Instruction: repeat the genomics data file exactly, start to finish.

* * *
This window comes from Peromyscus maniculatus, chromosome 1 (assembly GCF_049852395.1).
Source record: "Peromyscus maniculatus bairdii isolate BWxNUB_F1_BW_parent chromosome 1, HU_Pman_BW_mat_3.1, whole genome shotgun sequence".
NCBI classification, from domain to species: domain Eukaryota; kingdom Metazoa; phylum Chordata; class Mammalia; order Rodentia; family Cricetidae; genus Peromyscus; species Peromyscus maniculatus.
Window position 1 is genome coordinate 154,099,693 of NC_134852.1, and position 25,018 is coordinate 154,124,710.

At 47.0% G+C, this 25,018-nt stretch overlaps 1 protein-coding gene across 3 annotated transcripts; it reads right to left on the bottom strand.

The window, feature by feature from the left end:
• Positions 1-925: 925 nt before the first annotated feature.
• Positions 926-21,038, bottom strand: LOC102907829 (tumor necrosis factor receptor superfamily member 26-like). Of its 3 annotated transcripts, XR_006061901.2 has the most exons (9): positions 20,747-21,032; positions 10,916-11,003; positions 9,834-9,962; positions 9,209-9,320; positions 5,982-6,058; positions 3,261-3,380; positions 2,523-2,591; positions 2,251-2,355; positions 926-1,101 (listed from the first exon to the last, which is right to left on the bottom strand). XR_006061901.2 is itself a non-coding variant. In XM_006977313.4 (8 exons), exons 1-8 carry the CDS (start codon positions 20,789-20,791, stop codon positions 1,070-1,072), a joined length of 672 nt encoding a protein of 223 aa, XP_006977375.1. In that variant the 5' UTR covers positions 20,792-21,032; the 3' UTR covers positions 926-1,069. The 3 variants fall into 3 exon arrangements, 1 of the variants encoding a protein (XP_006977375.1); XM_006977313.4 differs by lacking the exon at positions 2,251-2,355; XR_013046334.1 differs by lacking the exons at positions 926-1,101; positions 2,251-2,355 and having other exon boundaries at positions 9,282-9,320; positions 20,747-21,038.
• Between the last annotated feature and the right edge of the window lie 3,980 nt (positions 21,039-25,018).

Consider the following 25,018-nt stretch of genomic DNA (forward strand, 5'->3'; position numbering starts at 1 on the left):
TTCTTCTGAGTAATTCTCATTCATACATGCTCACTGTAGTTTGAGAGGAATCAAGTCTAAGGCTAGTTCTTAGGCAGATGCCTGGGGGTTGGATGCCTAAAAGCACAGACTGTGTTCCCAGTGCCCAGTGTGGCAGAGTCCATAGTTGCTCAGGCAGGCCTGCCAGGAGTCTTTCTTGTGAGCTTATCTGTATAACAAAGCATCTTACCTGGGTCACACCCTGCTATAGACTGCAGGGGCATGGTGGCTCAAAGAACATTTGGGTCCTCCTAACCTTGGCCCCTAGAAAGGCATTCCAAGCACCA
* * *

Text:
This window comes from Peromyscus maniculatus, chromosome 1 (assembly GCF_049852395.1).
Source record: "Peromyscus maniculatus bairdii isolate BWxNUB_F1_BW_parent chromosome 1, HU_Pman_BW_mat_3.1, whole genome shotgun sequence".
NCBI classification, from domain to species: domain Eukaryota; kingdom Metazoa; phylum Chordata; class Mammalia; order Rodentia; family Cricetidae; genus Peromyscus; species Peromyscus maniculatus.
Window position 1 is genome coordinate 154,099,693 of NC_134852.1, and position 25,018 is coordinate 154,124,710.

At 47.0% G+C, this 25,018-nt stretch overlaps 1 protein-coding gene across 3 annotated transcripts; it reads right to left on the bottom strand.

The window, feature by feature from the left end:
• Positions 1-925: 925 nt before the first annotated feature.
• Positions 926-21,038, bottom strand: LOC102907829 (tumor necrosis factor receptor superfamily member 26-like). Of its 3 annotated transcripts, XR_006061901.2 has the most exons (9): positions 20,747-21,032; positions 10,916-11,003; positions 9,834-9,962; positions 9,209-9,320; positions 5,982-6,058; positions 3,261-3,380; positions 2,523-2,591; positions 2,251-2,355; positions 926-1,101 (listed from the first exon to the last, which is right to left on the bottom strand). XR_006061901.2 is itself a non-coding variant. In XM_006977313.4 (8 exons), exons 1-8 carry the CDS (start codon positions 20,789-20,791, stop codon positions 1,070-1,072), a joined length of 672 nt encoding a protein of 223 aa, XP_006977375.1. In that variant the 5' UTR covers positions 20,792-21,032; the 3' UTR covers positions 926-1,069. The 3 variants fall into 3 exon arrangements, 1 of the variants encoding a protein (XP_006977375.1); XM_006977313.4 differs by lacking the exon at positions 2,251-2,355; XR_013046334.1 differs by lacking the exons at positions 926-1,101; positions 2,251-2,355 and having other exon boundaries at positions 9,282-9,320; positions 20,747-21,038.
• Between the last annotated feature and the right edge of the window lie 3,980 nt (positions 21,039-25,018).

Consider the following 25,018-nt stretch of genomic DNA (forward strand, 5'->3'; position numbering starts at 1 on the left):
TTCTTCTGAGTAATTCTCATTCATACATGCTCACTGTAGTTTGAGAGGAATCAAGTCTAAGGCTAGTTCTTAGGCAGATGCCTGGGGGTTGGATGCCTAAAAGCACAGACTGTGTTCCCAGTGCCCAGTGTGGCAGAGTCCATAGTTGCTCAGGCAGGCCTGCCAGGAGTCTTTCTTGTGAGCTTATCTGTATAACAAAGCATCTTACCTGGGTCACACCCTGCTATAGACTGCAGGGGCATGGTGGCTCAAAGAACATTTGGGTCCTCCTAACCTTGGCCCCTAGAAAGGCATTCCAAGCACCA